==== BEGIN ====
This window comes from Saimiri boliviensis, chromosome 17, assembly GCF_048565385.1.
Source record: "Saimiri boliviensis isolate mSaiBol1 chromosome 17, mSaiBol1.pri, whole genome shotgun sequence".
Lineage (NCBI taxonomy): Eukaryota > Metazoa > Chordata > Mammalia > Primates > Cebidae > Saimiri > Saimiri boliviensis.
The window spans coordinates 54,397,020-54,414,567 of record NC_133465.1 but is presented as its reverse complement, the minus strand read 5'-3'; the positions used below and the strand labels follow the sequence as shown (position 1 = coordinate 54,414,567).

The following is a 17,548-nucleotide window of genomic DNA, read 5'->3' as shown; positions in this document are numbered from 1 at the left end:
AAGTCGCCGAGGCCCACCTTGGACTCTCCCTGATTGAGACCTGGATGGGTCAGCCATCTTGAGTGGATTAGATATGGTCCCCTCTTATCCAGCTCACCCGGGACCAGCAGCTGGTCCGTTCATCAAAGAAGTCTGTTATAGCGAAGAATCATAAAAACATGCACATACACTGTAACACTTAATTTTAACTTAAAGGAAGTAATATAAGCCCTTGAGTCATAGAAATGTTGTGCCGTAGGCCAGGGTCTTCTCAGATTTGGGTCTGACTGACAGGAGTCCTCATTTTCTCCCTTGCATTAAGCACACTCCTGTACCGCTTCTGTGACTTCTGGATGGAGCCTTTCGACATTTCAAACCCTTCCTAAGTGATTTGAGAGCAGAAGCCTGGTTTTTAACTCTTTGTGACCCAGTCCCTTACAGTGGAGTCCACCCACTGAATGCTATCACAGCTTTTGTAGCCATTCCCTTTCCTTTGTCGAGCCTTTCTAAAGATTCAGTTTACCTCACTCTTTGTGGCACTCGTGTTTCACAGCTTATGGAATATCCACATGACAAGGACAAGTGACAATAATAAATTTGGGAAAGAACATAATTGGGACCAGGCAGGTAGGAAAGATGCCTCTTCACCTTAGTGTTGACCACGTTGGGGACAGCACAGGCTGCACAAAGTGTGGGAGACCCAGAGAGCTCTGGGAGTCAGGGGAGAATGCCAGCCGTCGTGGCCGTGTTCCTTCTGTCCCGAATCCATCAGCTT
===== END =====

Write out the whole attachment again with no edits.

This window comes from Saimiri boliviensis, chromosome 17, assembly GCF_048565385.1.
Source record: "Saimiri boliviensis isolate mSaiBol1 chromosome 17, mSaiBol1.pri, whole genome shotgun sequence".
Lineage (NCBI taxonomy): Eukaryota > Metazoa > Chordata > Mammalia > Primates > Cebidae > Saimiri > Saimiri boliviensis.
The window spans coordinates 54,397,020-54,414,567 of record NC_133465.1 but is presented as its reverse complement, the minus strand read 5'-3'; the positions used below and the strand labels follow the sequence as shown (position 1 = coordinate 54,414,567).

The following is a 17,548-nucleotide window of genomic DNA, read 5'->3' as shown; positions in this document are numbered from 1 at the left end:
AAGTCGCCGAGGCCCACCTTGGACTCTCCCTGATTGAGACCTGGATGGGTCAGCCATCTTGAGTGGATTAGATATGGTCCCCTCTTATCCAGCTCACCCGGGACCAGCAGCTGGTCCGTTCATCAAAGAAGTCTGTTATAGCGAAGAATCATAAAAACATGCACATACACTGTAACACTTAATTTTAACTTAAAGGAAGTAATATAAGCCCTTGAGTCATAGAAATGTTGTGCCGTAGGCCAGGGTCTTCTCAGATTTGGGTCTGACTGACAGGAGTCCTCATTTTCTCCCTTGCATTAAGCACACTCCTGTACCGCTTCTGTGACTTCTGGATGGAGCCTTTCGACATTTCAAACCCTTCCTAAGTGATTTGAGAGCAGAAGCCTGGTTTTTAACTCTTTGTGACCCAGTCCCTTACAGTGGAGTCCACCCACTGAATGCTATCACAGCTTTTGTAGCCATTCCCTTTCCTTTGTCGAGCCTTTCTAAAGATTCAGTTTACCTCACTCTTTGTGGCACTCGTGTTTCACAGCTTATGGAATATCCACATGACAAGGACAAGTGACAATAATAAATTTGGGAAAGAACATAATTGGGACCAGGCAGGTAGGAAAGATGCCTCTTCACCTTAGTGTTGACCACGTTGGGGACAGCACAGGCTGCACAAAGTGTGGGAGACCCAGAGAGCTCTGGGAGTCAGGGGAGAATGCCAGCCGTCGTGGCCGTGTTCCTTCTGTCCCGAATCCATCAGCTT